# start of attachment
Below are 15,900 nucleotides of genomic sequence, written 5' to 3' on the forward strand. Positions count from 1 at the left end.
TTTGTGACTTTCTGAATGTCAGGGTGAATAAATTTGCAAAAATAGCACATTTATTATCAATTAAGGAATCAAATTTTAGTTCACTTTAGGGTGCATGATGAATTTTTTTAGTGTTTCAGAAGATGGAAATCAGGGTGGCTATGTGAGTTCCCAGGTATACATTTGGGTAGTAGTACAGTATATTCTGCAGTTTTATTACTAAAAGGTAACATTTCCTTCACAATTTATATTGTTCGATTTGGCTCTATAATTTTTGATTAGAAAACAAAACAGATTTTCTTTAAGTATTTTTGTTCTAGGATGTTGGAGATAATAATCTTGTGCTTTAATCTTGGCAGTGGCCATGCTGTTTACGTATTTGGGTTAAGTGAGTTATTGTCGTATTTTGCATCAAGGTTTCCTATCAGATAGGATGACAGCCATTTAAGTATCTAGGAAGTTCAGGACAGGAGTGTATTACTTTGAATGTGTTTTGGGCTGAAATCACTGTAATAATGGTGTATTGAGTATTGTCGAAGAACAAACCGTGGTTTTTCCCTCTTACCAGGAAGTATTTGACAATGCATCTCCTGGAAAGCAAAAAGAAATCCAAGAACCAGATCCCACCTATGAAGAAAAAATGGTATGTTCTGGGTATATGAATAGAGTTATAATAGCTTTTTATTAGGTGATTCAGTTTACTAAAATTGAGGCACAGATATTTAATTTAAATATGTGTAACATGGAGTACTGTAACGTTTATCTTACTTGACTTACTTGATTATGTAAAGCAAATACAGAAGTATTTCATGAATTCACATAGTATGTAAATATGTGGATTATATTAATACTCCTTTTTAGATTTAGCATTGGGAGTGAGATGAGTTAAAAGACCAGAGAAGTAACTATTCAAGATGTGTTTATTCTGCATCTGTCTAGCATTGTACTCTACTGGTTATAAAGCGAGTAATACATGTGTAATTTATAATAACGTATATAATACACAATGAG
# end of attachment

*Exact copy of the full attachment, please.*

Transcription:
Below are 15,900 nucleotides of genomic sequence, written 5' to 3' on the forward strand. Positions count from 1 at the left end.
TTTGTGACTTTCTGAATGTCAGGGTGAATAAATTTGCAAAAATAGCACATTTATTATCAATTAAGGAATCAAATTTTAGTTCACTTTAGGGTGCATGATGAATTTTTTTAGTGTTTCAGAAGATGGAAATCAGGGTGGCTATGTGAGTTCCCAGGTATACATTTGGGTAGTAGTACAGTATATTCTGCAGTTTTATTACTAAAAGGTAACATTTCCTTCACAATTTATATTGTTCGATTTGGCTCTATAATTTTTGATTAGAAAACAAAACAGATTTTCTTTAAGTATTTTTGTTCTAGGATGTTGGAGATAATAATCTTGTGCTTTAATCTTGGCAGTGGCCATGCTGTTTACGTATTTGGGTTAAGTGAGTTATTGTCGTATTTTGCATCAAGGTTTCCTATCAGATAGGATGACAGCCATTTAAGTATCTAGGAAGTTCAGGACAGGAGTGTATTACTTTGAATGTGTTTTGGGCTGAAATCACTGTAATAATGGTGTATTGAGTATTGTCGAAGAACAAACCGTGGTTTTTCCCTCTTACCAGGAAGTATTTGACAATGCATCTCCTGGAAAGCAAAAAGAAATCCAAGAACCAGATCCCACCTATGAAGAAAAAATGGTATGTTCTGGGTATATGAATAGAGTTATAATAGCTTTTTATTAGGTGATTCAGTTTACTAAAATTGAGGCACAGATATTTAATTTAAATATGTGTAACATGGAGTACTGTAACGTTTATCTTACTTGACTTACTTGATTATGTAAAGCAAATACAGAAGTATTTCATGAATTCACATAGTATGTAAATATGTGGATTATATTAATACTCCTTTTTAGATTTAGCATTGGGAGTGAGATGAGTTAAAAGACCAGAGAAGTAACTATTCAAGATGTGTTTATTCTGCATCTGTCTAGCATTGTACTCTACTGGTTATAAAGCGAGTAATACATGTGTAATTTATAATAACGTATATAATACACAATGAG